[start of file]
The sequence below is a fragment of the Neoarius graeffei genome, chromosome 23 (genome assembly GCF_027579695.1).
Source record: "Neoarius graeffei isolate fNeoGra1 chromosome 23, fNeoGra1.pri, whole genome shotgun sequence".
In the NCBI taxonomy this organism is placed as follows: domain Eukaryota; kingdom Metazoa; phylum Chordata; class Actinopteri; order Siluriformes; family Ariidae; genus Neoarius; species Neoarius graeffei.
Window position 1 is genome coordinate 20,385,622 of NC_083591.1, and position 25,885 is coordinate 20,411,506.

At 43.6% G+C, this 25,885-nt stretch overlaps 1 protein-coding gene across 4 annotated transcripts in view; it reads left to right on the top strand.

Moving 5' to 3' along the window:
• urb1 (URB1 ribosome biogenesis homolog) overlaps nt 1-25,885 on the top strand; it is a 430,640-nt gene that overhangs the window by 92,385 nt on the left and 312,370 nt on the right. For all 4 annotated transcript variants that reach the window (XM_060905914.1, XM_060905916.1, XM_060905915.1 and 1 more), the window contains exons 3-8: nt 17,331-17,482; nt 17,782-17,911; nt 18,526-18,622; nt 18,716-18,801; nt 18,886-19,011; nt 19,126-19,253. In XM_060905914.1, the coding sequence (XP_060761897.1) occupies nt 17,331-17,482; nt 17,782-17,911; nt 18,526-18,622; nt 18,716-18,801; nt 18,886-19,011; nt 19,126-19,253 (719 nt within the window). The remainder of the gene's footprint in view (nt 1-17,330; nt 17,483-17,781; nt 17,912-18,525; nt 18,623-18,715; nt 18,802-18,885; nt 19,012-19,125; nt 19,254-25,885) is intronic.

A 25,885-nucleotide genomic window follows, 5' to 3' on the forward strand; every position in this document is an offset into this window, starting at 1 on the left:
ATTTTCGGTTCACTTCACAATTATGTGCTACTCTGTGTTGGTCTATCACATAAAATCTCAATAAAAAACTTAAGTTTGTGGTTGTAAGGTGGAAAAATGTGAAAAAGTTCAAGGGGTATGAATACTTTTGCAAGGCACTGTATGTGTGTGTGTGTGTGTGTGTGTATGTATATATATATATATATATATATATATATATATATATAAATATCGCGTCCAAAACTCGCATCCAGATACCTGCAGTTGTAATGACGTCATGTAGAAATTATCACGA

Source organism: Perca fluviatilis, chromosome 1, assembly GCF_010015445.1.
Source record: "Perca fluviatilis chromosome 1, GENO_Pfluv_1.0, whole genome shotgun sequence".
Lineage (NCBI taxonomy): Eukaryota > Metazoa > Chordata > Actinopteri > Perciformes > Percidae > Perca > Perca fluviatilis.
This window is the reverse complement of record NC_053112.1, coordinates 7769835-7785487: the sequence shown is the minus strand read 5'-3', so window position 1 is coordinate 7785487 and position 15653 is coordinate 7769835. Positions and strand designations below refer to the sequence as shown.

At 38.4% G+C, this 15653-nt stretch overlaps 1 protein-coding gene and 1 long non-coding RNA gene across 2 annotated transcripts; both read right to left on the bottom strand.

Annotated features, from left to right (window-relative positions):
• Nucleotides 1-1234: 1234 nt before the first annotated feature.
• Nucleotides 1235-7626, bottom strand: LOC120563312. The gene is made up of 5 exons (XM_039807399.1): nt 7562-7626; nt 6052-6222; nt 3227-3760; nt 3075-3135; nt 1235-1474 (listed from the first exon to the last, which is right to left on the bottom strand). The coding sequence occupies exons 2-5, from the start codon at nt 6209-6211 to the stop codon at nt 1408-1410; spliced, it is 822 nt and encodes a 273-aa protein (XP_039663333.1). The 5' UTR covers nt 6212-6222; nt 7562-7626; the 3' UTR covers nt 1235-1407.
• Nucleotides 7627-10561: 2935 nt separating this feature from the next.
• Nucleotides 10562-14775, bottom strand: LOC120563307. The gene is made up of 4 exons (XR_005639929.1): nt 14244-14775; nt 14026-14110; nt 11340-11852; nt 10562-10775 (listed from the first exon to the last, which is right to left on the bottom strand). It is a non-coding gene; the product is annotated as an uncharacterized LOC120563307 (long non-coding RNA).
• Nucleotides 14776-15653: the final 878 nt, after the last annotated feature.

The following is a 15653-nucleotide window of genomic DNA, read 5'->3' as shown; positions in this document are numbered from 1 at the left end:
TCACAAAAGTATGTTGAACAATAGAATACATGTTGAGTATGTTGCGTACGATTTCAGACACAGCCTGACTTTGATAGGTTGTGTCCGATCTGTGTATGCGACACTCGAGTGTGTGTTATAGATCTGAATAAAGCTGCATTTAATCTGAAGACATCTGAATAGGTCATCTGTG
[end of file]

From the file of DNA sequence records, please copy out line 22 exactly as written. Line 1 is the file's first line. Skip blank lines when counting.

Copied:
TCACAAAAGTATGTTGAACAATAGAATACATGTTGAGTATGTTGCGTACGATTTCAGACACAGCCTGACTTTGATAGGTTGTGTCCGATCTGTGTATGCGACACTCGAGTGTGTGTTATAGATCTGAATAAAGCTGCATTTAATCTGAAGACATCTGAATAGGTCATCTGTG